prev sibling next sibling parent Jonathan M Davis <jmdavisProg gmx.com> writes:
On Friday, June 15, 2012 08:58:55 Don Clugston wrote:
 I don't think Phobos should use .di files at all. I don't think there
 are any cases where we want to conceal code.
 
 The performance benefit you would get is completely negligible. It
 doesn't even reduce the number of files that need to be loaded, just the
 length of each one.
 
 I think that, for example, improving the way that array literals are
 dealt with would have at least as much impact on compilation time.
 For the DMD backend, fixing up the treatment of comma expressions would
 have a much bigger impact than getting lexing and parsing time to zero.
 
 And we're well set up for parallel compilation. There's no shortage of
 things we can do to improve compilation time.
 
 Using di files for speed seems a bit like jettisoning the cargo to keep
 the ship afloat. It works but you only do it when you've got no other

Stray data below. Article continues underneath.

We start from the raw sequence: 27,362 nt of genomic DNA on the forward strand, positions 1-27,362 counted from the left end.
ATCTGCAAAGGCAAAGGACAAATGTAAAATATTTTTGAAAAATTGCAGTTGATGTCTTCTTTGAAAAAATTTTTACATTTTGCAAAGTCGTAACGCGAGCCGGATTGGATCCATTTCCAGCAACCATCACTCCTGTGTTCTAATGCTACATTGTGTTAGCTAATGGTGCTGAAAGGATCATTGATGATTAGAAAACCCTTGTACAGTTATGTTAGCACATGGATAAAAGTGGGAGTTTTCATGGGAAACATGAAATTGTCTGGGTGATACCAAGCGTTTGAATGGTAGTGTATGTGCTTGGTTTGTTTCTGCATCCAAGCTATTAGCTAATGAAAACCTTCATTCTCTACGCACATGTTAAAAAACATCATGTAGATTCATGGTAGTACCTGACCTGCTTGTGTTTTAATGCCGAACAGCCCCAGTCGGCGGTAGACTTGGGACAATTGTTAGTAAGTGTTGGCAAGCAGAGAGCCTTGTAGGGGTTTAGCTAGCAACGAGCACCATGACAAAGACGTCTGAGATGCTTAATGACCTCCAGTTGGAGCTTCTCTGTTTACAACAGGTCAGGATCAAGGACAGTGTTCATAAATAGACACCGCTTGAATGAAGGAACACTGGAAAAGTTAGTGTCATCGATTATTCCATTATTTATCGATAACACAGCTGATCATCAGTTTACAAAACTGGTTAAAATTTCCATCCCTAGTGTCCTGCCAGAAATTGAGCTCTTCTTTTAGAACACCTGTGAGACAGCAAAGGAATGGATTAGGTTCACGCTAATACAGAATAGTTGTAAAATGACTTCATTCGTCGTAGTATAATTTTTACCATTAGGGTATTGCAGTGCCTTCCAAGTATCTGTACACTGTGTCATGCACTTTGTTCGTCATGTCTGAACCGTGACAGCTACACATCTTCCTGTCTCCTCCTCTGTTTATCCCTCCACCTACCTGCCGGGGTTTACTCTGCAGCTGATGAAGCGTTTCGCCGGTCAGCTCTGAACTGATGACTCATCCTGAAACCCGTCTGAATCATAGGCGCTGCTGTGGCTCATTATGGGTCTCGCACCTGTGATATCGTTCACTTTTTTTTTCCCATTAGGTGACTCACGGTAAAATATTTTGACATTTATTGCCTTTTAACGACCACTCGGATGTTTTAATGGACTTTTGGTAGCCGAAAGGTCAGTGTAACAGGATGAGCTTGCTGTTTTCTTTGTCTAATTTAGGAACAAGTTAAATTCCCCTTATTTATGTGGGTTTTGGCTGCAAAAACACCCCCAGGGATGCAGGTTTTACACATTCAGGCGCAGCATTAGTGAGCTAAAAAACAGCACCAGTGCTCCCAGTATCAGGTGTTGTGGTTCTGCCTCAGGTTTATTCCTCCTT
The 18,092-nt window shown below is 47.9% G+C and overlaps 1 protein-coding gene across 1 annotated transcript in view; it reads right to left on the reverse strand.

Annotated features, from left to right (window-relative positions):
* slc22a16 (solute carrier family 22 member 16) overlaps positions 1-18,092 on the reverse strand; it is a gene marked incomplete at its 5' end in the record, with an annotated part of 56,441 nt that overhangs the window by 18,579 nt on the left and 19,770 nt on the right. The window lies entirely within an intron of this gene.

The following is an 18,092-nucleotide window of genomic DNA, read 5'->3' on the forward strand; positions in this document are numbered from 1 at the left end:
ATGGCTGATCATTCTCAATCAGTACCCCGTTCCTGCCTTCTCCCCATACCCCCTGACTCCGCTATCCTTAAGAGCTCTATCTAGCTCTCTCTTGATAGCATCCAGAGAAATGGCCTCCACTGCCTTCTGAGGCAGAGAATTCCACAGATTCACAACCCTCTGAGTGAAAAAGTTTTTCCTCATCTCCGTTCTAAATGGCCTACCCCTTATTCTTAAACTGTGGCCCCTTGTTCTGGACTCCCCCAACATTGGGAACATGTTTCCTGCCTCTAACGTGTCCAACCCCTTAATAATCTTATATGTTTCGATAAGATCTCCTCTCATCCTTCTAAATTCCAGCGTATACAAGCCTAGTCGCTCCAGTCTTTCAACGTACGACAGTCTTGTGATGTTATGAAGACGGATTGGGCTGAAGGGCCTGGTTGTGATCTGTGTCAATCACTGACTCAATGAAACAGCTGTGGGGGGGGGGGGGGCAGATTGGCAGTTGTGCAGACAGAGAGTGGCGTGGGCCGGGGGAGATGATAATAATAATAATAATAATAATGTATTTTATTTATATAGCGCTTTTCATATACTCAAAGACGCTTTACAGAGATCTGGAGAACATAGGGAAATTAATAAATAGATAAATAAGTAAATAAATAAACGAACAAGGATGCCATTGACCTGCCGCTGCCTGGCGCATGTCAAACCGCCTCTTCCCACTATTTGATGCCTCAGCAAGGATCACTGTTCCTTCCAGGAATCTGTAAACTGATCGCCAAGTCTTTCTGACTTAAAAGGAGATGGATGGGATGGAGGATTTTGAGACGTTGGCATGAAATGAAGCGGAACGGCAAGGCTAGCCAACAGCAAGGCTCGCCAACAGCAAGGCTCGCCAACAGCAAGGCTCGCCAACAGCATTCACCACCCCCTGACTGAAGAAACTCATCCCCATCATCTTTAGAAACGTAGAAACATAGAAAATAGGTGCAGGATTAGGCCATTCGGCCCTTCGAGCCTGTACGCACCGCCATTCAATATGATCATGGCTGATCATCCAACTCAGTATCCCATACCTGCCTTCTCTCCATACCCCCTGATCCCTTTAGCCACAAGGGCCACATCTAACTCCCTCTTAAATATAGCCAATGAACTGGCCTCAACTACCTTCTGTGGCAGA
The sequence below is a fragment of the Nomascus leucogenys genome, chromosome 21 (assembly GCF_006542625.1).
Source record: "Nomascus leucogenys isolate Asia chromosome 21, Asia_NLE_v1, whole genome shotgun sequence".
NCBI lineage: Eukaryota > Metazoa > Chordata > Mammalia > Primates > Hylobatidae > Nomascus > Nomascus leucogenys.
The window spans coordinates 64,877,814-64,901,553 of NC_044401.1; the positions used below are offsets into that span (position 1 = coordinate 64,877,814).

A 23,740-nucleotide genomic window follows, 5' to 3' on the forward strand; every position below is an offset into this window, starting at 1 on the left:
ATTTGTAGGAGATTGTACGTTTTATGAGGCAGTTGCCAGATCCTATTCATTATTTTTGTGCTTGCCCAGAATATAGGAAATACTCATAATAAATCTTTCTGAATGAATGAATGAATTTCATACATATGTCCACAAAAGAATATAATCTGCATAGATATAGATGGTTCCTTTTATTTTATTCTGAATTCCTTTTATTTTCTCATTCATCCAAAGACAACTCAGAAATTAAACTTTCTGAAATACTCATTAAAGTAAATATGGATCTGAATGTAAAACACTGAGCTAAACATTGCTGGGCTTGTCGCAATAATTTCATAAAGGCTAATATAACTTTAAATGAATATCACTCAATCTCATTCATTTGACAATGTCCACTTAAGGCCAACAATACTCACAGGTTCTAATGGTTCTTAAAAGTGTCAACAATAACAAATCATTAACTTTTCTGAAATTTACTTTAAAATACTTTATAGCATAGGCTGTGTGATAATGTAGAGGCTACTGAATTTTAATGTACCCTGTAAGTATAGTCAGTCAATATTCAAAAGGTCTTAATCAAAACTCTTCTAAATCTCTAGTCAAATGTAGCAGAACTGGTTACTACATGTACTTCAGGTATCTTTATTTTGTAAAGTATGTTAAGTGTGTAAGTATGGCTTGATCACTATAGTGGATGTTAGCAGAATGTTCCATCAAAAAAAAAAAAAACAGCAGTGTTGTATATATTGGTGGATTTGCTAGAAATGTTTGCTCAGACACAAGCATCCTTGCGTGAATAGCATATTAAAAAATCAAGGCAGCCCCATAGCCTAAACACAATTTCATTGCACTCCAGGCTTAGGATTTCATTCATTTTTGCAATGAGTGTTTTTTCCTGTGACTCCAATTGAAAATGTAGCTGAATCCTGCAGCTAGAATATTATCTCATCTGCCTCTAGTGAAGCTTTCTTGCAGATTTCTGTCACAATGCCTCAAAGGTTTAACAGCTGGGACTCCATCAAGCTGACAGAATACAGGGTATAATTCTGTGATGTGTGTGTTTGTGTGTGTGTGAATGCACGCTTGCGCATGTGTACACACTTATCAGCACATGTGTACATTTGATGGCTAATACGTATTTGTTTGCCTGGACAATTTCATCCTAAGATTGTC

options.

On several occasions, Walter has expressed the desire to make Phobos use .di files like druntime does, otherwise I probably would never have considered it. Personally, I don't want to bother with it unless there's a large benefit from it, so if we're sure that the gain is minimal, then I say that we should just leave it all as .d files. Most of of Phobos would have to have its implementation left in any .di files anyway so that inlining and CTFE could work. - Jonathan M Davis
Jun 15 2012
prev sibling next sibling parent Iain Buclaw <ibuclaw ubuntu.com> writes:
On 13 June 2012 12:47, Iain Buclaw <ibuclaw ubuntu.com> wrote: